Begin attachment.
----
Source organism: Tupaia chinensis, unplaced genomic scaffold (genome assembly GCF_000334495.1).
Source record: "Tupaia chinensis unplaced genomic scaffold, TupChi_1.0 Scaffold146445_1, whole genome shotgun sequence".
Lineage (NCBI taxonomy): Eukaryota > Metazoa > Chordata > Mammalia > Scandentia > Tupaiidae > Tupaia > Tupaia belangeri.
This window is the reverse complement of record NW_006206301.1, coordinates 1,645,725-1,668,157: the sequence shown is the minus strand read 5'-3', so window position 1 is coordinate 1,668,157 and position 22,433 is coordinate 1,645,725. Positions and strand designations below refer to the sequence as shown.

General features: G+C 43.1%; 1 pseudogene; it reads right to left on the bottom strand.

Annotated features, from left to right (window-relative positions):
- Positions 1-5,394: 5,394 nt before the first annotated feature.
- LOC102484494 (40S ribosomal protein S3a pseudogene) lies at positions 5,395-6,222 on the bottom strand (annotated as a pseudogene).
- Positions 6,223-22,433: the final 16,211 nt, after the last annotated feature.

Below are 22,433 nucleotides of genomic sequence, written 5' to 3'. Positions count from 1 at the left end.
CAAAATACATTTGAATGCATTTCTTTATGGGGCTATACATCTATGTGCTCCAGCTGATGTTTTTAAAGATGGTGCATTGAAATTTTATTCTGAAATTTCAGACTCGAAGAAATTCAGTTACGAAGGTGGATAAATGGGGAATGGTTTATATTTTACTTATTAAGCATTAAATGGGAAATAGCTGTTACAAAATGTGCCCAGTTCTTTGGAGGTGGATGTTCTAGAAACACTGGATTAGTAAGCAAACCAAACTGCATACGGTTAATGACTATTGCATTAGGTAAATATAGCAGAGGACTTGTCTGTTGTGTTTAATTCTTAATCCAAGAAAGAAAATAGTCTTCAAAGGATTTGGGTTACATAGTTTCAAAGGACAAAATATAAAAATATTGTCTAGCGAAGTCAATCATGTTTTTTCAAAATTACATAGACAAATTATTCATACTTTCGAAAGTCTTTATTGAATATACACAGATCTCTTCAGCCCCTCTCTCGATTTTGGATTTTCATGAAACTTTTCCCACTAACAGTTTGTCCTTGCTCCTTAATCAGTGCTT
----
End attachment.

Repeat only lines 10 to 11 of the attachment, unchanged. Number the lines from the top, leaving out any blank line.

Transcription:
Below are 22,433 nucleotides of genomic sequence, written 5' to 3'. Positions count from 1 at the left end.
CAAAATACATTTGAATGCATTTCTTTATGGGGCTATACATCTATGTGCTCCAGCTGATGTTTTTAAAGATGGTGCATTGAAATTTTATTCTGAAATTTCAGACTCGAAGAAATTCAGTTACGAAGGTGGATAAATGGGGAATGGTTTATATTTTACTTATTAAGCATTAAATGGGAAATAGCTGTTACAAAATGTGCCCAGTTCTTTGGAGGTGGATGTTCTAGAAACACTGGATTAGTAAGCAAACCAAACTGCATACGGTTAATGACTATTGCATTAGGTAAATATAGCAGAGGACTTGTCTGTTGTGTTTAATTCTTAATCCAAGAAAGAAAATAGTCTTCAAAGGATTTGGGTTACATAGTTTCAAAGGACAAAATATAAAAATATTGTCTAGCGAAGTCAATCATGTTTTTTCAAAATTACATAGACAAATTATTCATACTTTCGAAAGTCTTTATTGAATATACACAGATCTCTTCAGCCCCTCTCTCGATTTTGGATTTTCATGAAACTTTTCCCACTAACAGTTTGTCCTTGCTCCTTAATCAGTGCTT